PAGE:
Argyll Curiosities [EPUB]

Argyll Curiosities [EPUB]
Argyll Curiosities by Marian Pallister
2018 | EPUB | 13.55MB

The great travellers of the 17th century - Martin, Penant, Johnson et al - used the word ‘curiosity’ to mean many different things. They labelled as ‘curiosities’ people, plants, legends, historical facts and geological certainties. Argyll Curiosities follows their example in a 21st century journey around Argyll and its islands.

It is difficult to find an area of Argyll which is not curious in some way: archaeology, geography, geology and genealogy have all served to mark out this western fringe of Scotland as unique. Discarding those curiosities which it is all too easy to find on any journey through the county, Marian Pallister has looked extensively into places, people and events which are curiously layered, and has created a book that is overflowing with enchanting ‘curiosities’ and local histories.

Till Time's Last Sand: A History of the Bank of England 1694-2013 [EPUB]

Till Time's Last Sand: A History of the Bank of England 1694-2013 [EPUB]
Till Time's Last Sand: A History of the Bank of England 1694-2013 by David Kynaston
2017 | EPUB | 21.17MB

The authorised history of the Bank of England by the bestselling David Kynaston, 'the most entertaining historian alive' (Spectator).

'Not an ordinary bank, but a great engine of state,' Adam Smith declared of the Bank of England as long ago as 1776. The Bank is now over 320 years old, and throughout almost all that time it has been central to British history. Yet to most people, despite its increasingly high profile, its history is largely unknown.

Till Time's Last Sand by David Kynaston is the first authoritative and accessible single-volume history of the Bank of England, opening with the Bank's founding in 1694 in the midst of the English financial revolution and closing in 2013 with Mark Carney succeeding Mervyn King as Governor.

This is a history that fully addresses the important debates over the years about the Bank's purpose and modes of operation and that covers such aspects as monetary and exchange-rate policies and relations with government, the City and other central banks. Yet this is also a narrative that does full justice to the leading episodes and characters of the Bank, while taking care to evoke a real sense of the place itself, with its often distinctively domestic side.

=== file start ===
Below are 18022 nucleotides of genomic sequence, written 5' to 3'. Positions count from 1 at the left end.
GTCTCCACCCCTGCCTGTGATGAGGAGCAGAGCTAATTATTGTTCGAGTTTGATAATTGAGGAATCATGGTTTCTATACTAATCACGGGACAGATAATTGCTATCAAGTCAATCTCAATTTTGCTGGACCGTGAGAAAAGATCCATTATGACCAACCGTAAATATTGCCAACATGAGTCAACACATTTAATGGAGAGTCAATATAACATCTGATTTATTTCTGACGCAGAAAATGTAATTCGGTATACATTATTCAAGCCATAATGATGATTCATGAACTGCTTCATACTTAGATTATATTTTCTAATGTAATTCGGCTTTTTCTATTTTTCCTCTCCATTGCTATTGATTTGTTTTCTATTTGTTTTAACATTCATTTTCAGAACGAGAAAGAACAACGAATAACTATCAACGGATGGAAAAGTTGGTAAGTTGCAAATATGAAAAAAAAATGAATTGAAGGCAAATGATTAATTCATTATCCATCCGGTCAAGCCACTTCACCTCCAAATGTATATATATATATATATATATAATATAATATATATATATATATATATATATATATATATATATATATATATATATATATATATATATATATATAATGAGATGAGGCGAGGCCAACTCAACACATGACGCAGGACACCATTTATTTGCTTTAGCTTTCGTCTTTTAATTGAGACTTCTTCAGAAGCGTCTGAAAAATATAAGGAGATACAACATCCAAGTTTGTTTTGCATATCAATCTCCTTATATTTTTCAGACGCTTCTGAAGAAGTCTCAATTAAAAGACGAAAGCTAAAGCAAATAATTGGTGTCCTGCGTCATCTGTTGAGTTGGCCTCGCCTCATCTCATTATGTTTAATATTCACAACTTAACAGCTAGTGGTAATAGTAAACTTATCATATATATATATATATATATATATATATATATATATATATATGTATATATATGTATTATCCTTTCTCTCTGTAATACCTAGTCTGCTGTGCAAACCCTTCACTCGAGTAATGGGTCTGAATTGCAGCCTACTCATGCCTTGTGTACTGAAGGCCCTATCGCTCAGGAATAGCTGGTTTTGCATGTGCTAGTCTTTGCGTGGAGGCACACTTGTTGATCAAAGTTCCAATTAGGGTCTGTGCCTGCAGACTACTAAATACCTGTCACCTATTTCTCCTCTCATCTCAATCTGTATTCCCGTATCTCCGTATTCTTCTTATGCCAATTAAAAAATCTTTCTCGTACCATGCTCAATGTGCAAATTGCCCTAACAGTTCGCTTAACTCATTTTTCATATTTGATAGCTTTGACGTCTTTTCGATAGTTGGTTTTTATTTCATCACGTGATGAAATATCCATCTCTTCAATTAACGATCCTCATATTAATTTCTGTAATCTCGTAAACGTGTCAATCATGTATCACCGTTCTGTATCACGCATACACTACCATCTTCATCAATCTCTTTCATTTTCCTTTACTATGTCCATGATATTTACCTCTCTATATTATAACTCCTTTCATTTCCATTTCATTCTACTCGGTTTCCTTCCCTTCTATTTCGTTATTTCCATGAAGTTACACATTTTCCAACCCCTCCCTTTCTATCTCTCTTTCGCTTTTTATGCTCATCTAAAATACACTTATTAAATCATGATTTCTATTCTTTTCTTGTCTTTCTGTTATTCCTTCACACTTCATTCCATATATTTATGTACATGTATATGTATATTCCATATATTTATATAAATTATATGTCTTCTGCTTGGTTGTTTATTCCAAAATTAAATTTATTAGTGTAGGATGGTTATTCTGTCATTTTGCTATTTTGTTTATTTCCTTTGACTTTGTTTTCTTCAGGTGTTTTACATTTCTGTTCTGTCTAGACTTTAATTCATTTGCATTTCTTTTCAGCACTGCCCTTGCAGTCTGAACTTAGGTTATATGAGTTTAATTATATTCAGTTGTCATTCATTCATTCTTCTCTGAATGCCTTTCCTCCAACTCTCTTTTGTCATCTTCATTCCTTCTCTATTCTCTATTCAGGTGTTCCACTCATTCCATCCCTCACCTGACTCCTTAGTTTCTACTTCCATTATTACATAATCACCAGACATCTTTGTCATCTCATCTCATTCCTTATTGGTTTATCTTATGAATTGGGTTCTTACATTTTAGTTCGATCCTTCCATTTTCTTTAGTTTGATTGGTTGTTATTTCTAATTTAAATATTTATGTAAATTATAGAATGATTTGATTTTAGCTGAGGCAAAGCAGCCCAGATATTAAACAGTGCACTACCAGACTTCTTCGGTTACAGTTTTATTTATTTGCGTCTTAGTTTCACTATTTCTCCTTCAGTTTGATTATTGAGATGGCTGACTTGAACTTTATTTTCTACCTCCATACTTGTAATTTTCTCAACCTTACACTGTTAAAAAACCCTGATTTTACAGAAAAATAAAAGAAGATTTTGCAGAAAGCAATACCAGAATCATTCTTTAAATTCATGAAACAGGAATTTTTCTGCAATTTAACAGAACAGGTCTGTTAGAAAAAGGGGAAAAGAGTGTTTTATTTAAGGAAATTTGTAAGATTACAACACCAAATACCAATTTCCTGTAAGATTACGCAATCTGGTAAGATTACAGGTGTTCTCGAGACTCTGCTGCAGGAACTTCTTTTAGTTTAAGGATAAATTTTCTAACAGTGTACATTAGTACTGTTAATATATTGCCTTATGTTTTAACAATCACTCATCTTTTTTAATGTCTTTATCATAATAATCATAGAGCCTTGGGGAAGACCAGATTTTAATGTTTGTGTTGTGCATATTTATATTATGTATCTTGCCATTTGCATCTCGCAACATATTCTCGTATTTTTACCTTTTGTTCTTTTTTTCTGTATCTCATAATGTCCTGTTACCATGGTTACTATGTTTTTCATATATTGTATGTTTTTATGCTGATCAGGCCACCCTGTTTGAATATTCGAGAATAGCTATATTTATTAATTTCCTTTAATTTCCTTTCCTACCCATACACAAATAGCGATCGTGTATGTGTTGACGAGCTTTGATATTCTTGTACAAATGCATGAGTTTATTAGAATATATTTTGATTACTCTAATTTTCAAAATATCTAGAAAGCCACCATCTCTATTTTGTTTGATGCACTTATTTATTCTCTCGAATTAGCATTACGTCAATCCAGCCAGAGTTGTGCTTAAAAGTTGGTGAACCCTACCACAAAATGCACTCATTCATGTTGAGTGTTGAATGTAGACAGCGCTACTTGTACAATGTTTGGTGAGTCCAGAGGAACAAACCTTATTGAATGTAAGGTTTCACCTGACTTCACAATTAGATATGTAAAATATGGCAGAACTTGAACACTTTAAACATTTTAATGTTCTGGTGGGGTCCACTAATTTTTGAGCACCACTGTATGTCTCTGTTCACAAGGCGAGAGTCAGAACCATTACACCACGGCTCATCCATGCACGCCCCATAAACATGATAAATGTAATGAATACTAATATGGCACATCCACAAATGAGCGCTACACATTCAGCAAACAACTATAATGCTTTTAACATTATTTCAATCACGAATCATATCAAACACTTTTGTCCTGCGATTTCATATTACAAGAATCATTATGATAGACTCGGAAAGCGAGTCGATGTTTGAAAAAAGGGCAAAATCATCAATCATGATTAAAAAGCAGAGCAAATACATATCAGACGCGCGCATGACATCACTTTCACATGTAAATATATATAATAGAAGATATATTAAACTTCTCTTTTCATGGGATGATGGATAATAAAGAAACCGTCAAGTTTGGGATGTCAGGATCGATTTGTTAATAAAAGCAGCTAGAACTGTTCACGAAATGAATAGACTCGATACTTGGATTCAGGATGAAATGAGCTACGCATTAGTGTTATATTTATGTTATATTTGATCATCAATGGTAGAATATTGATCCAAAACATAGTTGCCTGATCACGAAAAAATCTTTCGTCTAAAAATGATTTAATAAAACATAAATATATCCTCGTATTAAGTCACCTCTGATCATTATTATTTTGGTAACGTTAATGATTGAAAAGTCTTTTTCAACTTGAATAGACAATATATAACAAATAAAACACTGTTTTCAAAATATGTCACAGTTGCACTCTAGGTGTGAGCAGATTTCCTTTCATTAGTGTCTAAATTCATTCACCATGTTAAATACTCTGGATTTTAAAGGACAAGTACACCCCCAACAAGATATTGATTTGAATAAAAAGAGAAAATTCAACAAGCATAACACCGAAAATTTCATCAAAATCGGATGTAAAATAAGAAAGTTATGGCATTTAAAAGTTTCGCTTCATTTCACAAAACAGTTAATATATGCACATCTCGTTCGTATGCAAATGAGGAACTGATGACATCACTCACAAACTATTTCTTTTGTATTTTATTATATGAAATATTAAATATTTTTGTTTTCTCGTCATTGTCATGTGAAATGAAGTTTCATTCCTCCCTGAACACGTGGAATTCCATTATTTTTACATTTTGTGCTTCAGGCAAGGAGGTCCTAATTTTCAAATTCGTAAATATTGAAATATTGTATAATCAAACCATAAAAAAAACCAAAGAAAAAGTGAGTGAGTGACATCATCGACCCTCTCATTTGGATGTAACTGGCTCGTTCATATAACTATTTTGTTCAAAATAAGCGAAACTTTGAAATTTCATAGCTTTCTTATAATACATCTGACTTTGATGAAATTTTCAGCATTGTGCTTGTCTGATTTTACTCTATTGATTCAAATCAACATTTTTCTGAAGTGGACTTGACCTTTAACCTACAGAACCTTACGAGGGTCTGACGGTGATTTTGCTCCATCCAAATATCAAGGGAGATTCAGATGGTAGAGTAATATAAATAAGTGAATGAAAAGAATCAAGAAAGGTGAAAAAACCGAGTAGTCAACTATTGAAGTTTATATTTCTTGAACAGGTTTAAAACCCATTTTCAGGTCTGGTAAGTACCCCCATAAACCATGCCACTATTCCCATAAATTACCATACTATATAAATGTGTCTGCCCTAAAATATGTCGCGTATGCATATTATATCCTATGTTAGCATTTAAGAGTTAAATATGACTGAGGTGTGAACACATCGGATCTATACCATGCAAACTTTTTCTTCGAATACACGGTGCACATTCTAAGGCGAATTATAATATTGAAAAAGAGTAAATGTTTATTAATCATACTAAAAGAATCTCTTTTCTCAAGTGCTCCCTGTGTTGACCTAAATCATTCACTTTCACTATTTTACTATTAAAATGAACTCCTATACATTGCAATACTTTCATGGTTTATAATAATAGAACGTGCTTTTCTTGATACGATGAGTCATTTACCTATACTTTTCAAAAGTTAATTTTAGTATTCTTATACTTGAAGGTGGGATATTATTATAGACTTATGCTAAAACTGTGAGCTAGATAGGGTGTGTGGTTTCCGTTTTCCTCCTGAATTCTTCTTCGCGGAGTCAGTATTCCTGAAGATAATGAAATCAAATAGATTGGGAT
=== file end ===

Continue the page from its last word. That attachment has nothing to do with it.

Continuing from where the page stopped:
Deploying an array of piquant and revealing material from the Bank's rich archives, Till Time's Last Sand is a multi-layered and insightful portrait of one of our most important national institutions, from one of our leading historians.

A New Hope For Mexico: Saying No to Corruption, Violence, and Trump's Wall [EPUB]

A New Hope For Mexico: Saying No to Corruption, Violence, and Trump's Wall [EPUB]
A New Hope For Mexico: Saying No to Corruption, Violence, and Trump's Wall by Andrés Manuel López Obrador, translated by Natascha Uhlmann
2018 | EPUB | 3.68MB

“THERE ARE NO PROBLEMS WE CAN’T ADDRESS . . . WHOEVER MAY OCCUPY THE WHITE HOUSE.”

“I’m not going to limit myself to condemning corruption and calling for its eradication; I also want to set out . . . a new politics, a different economic model, and the strengthening of cultural, moral, and spiritual values that can revitalize our nation.”

Andrés Manuel López Obrador’s (AMLO) stunning victory in the Mexican presidential election signals the end of decades of conservative government and the promise of fairer, more honest politics south of the Rio Grande.

AMLO’s landslide success was built on a campaign that pledged to tackle corruption, halt privatization of the energy industry, invest in education and infrastructure, open a dialogue with the country’s drug cartels, and oppose Trump’s border wall.

Mexicans have responded to this platform with a resounding “¡Sí!” Now, AMLO will make a reality of the bold vision set out in A New Hope for Mexico.

“We will strive tirelessly to convince the US government that fellowship, without walls or borders, is the best approach . . . we want no more families separated and no more bones in the Arizona desert.”